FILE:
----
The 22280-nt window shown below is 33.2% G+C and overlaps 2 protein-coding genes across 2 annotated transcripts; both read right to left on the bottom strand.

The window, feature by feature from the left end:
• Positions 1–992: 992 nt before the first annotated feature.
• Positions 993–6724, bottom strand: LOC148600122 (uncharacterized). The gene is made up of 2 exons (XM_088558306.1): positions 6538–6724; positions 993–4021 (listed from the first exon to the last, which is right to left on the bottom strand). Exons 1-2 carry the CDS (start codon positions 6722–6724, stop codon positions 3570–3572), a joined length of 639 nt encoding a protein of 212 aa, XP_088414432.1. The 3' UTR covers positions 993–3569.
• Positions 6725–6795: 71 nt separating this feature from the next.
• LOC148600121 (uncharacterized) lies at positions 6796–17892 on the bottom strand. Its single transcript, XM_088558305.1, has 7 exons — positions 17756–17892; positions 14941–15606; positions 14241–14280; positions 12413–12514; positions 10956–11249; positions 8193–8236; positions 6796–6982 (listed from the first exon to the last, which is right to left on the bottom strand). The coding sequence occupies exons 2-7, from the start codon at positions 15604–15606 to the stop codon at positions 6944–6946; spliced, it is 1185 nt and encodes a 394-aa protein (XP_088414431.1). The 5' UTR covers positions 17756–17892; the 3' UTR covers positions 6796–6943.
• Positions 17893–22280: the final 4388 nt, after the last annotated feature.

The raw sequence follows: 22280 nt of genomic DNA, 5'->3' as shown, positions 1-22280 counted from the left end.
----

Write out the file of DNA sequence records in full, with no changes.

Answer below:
The 22280-nt window shown below is 33.2% G+C and overlaps 2 protein-coding genes across 2 annotated transcripts; both read right to left on the bottom strand.

The window, feature by feature from the left end:
• Positions 1–992: 992 nt before the first annotated feature.
• Positions 993–6724, bottom strand: LOC148600122 (uncharacterized). The gene is made up of 2 exons (XM_088558306.1): positions 6538–6724; positions 993–4021 (listed from the first exon to the last, which is right to left on the bottom strand). Exons 1-2 carry the CDS (start codon positions 6722–6724, stop codon positions 3570–3572), a joined length of 639 nt encoding a protein of 212 aa, XP_088414432.1. The 3' UTR covers positions 993–3569.
• Positions 6725–6795: 71 nt separating this feature from the next.
• LOC148600121 (uncharacterized) lies at positions 6796–17892 on the bottom strand. Its single transcript, XM_088558305.1, has 7 exons — positions 17756–17892; positions 14941–15606; positions 14241–14280; positions 12413–12514; positions 10956–11249; positions 8193–8236; positions 6796–6982 (listed from the first exon to the last, which is right to left on the bottom strand). The coding sequence occupies exons 2-7, from the start codon at positions 15604–15606 to the stop codon at positions 6944–6946; spliced, it is 1185 nt and encodes a 394-aa protein (XP_088414431.1). The 5' UTR covers positions 17756–17892; the 3' UTR covers positions 6796–6943.
• Positions 17893–22280: the final 4388 nt, after the last annotated feature.

The raw sequence follows: 22280 nt of genomic DNA, 5'->3' as shown, positions 1-22280 counted from the left end.